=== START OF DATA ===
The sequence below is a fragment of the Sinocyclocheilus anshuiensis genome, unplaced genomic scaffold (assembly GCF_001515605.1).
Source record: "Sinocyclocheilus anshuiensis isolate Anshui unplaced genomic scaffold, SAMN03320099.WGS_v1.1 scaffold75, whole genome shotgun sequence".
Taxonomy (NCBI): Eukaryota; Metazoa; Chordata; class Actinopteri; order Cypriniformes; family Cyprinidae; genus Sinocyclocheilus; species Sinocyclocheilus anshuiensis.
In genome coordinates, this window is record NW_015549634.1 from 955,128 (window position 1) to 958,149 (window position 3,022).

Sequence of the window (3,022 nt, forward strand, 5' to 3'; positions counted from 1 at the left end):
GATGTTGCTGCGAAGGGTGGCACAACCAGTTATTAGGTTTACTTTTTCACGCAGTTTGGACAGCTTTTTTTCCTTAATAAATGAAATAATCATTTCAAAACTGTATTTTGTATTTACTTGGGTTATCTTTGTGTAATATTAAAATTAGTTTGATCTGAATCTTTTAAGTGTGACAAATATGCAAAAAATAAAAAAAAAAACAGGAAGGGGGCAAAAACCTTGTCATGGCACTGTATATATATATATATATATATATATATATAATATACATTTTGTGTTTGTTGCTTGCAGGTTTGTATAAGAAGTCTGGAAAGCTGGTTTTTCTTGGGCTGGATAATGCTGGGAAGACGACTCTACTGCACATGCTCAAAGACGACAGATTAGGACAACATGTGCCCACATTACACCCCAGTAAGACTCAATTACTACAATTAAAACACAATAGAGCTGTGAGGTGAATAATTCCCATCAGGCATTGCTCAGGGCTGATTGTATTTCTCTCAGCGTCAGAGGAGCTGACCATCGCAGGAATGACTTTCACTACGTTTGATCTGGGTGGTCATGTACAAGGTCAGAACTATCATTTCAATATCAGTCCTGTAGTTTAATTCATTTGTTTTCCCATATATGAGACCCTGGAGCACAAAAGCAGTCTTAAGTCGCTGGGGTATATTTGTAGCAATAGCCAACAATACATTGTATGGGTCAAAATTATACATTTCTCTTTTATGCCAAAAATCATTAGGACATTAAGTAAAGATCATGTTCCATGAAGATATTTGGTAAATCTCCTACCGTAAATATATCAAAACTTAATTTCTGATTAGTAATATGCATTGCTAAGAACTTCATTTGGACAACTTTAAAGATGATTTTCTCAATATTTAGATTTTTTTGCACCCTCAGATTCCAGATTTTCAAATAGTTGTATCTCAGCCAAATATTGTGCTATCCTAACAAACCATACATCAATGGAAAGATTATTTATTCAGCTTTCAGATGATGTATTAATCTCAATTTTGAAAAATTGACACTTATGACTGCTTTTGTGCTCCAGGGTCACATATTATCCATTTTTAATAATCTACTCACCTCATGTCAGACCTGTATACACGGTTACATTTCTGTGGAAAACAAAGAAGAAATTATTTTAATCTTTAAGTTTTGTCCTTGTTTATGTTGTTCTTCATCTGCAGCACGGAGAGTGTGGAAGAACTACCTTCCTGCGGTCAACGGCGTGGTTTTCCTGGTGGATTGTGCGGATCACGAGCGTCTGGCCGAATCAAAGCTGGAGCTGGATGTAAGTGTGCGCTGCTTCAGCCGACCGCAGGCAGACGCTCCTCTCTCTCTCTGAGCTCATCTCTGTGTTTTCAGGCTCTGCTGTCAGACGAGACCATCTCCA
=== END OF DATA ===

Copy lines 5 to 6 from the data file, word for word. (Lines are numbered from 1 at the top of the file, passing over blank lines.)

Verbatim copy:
Sequence of the window (3,022 nt, forward strand, 5' to 3'; positions counted from 1 at the left end):
GATGTTGCTGCGAAGGGTGGCACAACCAGTTATTAGGTTTACTTTTTCACGCAGTTTGGACAGCTTTTTTTCCTTAATAAATGAAATAATCATTTCAAAACTGTATTTTGTATTTACTTGGGTTATCTTTGTGTAATATTAAAATTAGTTTGATCTGAATCTTTTAAGTGTGACAAATATGCAAAAAATAAAAAAAAAAACAGGAAGGGGGCAAAAACCTTGTCATGGCACTGTATATATATATATATATATATATATATATAATATACATTTTGTGTTTGTTGCTTGCAGGTTTGTATAAGAAGTCTGGAAAGCTGGTTTTTCTTGGGCTGGATAATGCTGGGAAGACGACTCTACTGCACATGCTCAAAGACGACAGATTAGGACAACATGTGCCCACATTACACCCCAGTAAGACTCAATTACTACAATTAAAACACAATAGAGCTGTGAGGTGAATAATTCCCATCAGGCATTGCTCAGGGCTGATTGTATTTCTCTCAGCGTCAGAGGAGCTGACCATCGCAGGAATGACTTTCACTACGTTTGATCTGGGTGGTCATGTACAAGGTCAGAACTATCATTTCAATATCAGTCCTGTAGTTTAATTCATTTGTTTTCCCATATATGAGACCCTGGAGCACAAAAGCAGTCTTAAGTCGCTGGGGTATATTTGTAGCAATAGCCAACAATACATTGTATGGGTCAAAATTATACATTTCTCTTTTATGCCAAAAATCATTAGGACATTAAGTAAAGATCATGTTCCATGAAGATATTTGGTAAATCTCCTACCGTAAATATATCAAAACTTAATTTCTGATTAGTAATATGCATTGCTAAGAACTTCATTTGGACAACTTTAAAGATGATTTTCTCAATATTTAGATTTTTTTGCACCCTCAGATTCCAGATTTTCAAATAGTTGTATCTCAGCCAAATATTGTGCTATCCTAACAAACCATACATCAATGGAAAGATTATTTATTCAGCTTTCAGATGATGTATTAATCTCAATTTTGAAAAATTGACACTTATGACTGCTTTTGTGCTCCAGGGTCACATATTATCCATTTTTAATAATCTACTCACCTCATGTCAGACCTGTATACACGGTTACATTTCTGTGGAAAACAAAGAAGAAATTATTTTAATCTTTAAGTTTTGTCCTTGTTTATGTTGTTCTTCATCTGCAGCACGGAGAGTGTGGAAGAACTACCTTCCTGCGGTCAACGGCGTGGTTTTCCTGGTGGATTGTGCGGATCACGAGCGTCTGGCCGAATCAAAGCTGGAGCTGGATGTAAGTGTGCGCTGCTTCAGCCGACCGCAGGCAGACGCTCCTCTCTCTCTCTGAGCTCATCTCTGTGTTTTCAGGCTCTGCTGTCAGACGAGACCATCTCCA